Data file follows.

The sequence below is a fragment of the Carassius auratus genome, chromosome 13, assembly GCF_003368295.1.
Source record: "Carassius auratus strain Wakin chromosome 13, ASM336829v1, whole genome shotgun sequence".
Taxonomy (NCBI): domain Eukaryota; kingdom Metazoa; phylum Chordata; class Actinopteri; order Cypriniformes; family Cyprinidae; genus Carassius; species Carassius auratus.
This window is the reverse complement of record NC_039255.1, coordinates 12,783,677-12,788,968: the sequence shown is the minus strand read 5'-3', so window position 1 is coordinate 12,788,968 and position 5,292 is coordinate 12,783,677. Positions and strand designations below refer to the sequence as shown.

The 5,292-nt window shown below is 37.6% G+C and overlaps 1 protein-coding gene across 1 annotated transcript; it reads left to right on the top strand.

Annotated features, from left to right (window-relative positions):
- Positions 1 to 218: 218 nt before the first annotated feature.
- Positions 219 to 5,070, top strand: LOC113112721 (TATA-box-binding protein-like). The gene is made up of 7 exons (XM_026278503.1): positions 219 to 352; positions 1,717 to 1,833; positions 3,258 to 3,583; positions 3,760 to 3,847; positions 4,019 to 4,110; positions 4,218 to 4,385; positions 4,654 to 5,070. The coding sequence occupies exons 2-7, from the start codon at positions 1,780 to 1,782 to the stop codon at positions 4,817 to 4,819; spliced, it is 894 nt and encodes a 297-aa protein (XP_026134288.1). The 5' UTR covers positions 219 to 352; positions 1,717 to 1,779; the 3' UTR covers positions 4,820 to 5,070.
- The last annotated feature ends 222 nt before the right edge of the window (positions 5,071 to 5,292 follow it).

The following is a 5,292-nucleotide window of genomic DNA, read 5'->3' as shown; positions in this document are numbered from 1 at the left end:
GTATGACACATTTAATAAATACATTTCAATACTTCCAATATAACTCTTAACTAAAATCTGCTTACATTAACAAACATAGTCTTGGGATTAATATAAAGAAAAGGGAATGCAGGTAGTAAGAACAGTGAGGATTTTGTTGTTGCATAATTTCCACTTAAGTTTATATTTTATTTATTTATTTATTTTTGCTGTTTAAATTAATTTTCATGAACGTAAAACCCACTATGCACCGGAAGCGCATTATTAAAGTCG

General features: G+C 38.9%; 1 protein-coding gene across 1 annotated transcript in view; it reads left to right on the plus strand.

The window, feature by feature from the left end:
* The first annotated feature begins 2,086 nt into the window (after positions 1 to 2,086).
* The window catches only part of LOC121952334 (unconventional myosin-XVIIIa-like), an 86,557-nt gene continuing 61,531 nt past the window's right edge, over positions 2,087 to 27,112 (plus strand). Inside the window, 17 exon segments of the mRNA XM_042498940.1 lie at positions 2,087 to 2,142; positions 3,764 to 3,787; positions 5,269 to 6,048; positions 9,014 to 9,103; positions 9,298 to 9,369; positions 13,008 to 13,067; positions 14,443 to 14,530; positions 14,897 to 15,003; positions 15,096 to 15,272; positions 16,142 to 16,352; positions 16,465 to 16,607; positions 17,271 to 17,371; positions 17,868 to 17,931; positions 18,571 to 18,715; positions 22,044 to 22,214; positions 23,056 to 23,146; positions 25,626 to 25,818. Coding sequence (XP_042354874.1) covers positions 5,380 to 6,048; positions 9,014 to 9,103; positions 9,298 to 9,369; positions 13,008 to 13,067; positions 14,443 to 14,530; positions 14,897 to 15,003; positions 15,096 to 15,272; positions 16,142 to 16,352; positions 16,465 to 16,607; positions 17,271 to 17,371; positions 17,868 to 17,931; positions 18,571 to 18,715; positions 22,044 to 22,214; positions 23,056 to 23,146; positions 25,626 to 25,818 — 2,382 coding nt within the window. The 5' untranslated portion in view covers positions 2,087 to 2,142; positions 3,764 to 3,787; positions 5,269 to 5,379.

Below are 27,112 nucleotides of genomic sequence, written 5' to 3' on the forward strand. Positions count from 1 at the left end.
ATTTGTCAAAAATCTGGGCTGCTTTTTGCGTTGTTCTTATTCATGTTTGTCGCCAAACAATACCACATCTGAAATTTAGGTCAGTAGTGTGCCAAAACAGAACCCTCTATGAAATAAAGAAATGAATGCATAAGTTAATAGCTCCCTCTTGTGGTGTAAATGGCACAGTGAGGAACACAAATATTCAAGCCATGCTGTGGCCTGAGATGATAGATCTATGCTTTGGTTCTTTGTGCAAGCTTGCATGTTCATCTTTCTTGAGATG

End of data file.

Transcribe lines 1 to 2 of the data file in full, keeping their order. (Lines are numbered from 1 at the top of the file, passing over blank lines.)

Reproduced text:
The sequence below is a fragment of the Carassius auratus genome, chromosome 13, assembly GCF_003368295.1.
Source record: "Carassius auratus strain Wakin chromosome 13, ASM336829v1, whole genome shotgun sequence".